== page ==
As I was working my way through South Dallas on my bicycle exploring three of the Nasher XChange sites – between Flock in Space and Black & Blue: A Cultural Oasis in the Hills – I took a look at the GPS on my phone to make sure I wasn’t lost. I realized that I wasn’t far from something I wanted to visit. Even though I was behind schedule and getting tired I would be passing close enough to make a side trip.
So I did.
I turned off of Bonnie View Road into a neighborhood until I reached College Park. Past some guys playing basketball I found what I was looking for – a new park pavilion designed by the Oslo-New York firm Snøhetta. A review of the structure had shown up in the Dallas paper and around – gathering some architectural praise.
It looked pretty interesting, enough for me to visit.
Snøhetta Pavillion, College Park, Dallas, Texas
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Picnic Tables and Grills, Snøhetta Pavillion, Dallas, Texas
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I couldn’t stay long, but it was pretty cool in person. An ingenious design – unusual, yet in harmony with the site. Striking, yet useful. It seems to have been economical to build and designed to last a long time.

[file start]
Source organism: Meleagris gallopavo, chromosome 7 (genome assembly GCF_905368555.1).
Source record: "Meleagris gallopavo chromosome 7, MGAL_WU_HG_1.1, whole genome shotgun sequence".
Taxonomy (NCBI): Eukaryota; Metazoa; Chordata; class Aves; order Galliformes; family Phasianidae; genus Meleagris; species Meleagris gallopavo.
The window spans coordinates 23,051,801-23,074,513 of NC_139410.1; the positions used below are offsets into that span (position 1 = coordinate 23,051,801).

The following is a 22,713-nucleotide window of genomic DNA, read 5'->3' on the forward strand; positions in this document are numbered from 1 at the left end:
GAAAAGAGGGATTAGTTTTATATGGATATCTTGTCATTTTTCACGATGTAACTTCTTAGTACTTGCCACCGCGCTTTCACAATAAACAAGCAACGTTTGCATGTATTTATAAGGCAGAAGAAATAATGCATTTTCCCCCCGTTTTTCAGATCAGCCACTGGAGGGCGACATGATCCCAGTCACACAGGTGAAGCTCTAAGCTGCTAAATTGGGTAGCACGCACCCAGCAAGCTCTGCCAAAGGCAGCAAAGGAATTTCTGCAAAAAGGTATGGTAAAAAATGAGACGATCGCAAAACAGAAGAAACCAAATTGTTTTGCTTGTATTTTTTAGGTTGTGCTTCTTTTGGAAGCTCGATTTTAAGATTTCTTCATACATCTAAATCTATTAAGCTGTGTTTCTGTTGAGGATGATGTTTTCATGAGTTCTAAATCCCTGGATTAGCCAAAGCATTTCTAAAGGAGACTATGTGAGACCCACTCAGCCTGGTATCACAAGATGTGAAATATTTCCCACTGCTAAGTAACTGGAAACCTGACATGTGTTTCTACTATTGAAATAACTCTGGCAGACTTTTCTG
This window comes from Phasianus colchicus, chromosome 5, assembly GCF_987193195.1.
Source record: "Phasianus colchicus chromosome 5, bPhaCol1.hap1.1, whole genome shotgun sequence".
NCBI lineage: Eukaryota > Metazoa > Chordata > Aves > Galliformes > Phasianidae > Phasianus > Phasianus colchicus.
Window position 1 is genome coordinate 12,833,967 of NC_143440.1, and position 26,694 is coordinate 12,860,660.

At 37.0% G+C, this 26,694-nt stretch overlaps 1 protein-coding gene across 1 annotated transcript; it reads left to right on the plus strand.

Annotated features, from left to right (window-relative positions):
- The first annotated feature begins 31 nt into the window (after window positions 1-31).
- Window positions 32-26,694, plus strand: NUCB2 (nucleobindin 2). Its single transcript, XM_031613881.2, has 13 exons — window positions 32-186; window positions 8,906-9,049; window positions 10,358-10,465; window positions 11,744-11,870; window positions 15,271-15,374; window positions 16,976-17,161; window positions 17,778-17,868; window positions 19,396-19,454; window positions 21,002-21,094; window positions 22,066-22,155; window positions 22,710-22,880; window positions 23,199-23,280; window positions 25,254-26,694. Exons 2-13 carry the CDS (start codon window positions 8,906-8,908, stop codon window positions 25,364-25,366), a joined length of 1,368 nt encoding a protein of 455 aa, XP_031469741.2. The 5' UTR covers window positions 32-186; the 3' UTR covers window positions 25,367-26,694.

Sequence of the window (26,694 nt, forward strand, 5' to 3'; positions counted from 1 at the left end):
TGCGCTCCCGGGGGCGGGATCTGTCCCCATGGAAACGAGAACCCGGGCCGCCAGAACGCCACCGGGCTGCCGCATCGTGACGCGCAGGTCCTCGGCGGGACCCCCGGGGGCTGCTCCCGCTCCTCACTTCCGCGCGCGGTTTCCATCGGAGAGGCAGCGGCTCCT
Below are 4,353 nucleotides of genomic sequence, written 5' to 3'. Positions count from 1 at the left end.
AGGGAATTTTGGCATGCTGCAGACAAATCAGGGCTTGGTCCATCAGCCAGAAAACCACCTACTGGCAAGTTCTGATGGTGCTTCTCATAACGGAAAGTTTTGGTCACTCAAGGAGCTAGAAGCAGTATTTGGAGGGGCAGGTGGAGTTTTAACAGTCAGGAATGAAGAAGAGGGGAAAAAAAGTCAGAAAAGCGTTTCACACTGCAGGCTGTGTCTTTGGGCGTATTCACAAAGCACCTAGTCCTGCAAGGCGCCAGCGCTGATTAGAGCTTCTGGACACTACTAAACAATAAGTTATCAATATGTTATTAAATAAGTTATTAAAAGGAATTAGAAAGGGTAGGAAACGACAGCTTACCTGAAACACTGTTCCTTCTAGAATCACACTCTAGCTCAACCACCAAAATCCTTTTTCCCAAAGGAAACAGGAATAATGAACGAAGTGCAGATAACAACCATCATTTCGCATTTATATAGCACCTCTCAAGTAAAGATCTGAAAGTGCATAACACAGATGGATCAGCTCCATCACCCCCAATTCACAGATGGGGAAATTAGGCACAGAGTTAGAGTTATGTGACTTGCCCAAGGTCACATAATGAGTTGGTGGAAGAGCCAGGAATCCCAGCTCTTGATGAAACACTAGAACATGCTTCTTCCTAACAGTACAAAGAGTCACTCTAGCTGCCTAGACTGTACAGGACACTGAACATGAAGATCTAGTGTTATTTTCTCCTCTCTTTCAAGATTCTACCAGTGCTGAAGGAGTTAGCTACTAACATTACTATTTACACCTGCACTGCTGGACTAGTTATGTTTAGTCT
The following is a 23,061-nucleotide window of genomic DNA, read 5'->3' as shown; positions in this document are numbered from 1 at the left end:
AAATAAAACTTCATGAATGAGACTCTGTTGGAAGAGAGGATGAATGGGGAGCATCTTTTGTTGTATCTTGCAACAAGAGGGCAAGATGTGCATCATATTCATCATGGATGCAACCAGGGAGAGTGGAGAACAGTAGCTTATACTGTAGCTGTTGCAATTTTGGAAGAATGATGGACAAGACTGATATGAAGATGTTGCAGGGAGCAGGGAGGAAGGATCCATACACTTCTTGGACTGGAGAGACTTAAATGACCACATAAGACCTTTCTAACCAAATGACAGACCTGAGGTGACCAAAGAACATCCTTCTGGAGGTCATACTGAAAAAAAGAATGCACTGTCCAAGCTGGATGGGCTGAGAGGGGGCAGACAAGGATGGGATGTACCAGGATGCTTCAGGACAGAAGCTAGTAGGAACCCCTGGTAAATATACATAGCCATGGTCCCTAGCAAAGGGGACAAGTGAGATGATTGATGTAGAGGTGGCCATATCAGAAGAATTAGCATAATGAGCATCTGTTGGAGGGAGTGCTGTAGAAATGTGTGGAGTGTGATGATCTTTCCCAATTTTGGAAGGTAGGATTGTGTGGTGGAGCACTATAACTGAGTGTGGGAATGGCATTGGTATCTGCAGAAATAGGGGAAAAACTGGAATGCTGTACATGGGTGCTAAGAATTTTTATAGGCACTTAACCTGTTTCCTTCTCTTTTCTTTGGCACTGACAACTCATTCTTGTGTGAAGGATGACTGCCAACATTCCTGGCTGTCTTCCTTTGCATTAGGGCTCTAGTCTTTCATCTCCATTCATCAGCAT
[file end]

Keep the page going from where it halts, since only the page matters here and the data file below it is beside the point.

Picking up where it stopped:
The picnic tables and outdoor grills were an unexpected treat – I loved the design of these. I didn’t think there was much you could do with public picnic tables – but these were unique and cool.
Later, at home, I did some web research and found a publication that extolls the virtues of the Pavilions in Dallas parks – listing a whole slew of them.
Now that I’ve finished with the Nasher XChange, maybe that’s something I can cycle through town and look at. Picnic Pavilions are pretty pedestrian objects and I have to say I haven’t noticed them for a long time.
But isn’t that the point? To try and ride around my own city and notice things that everyone usually ignores?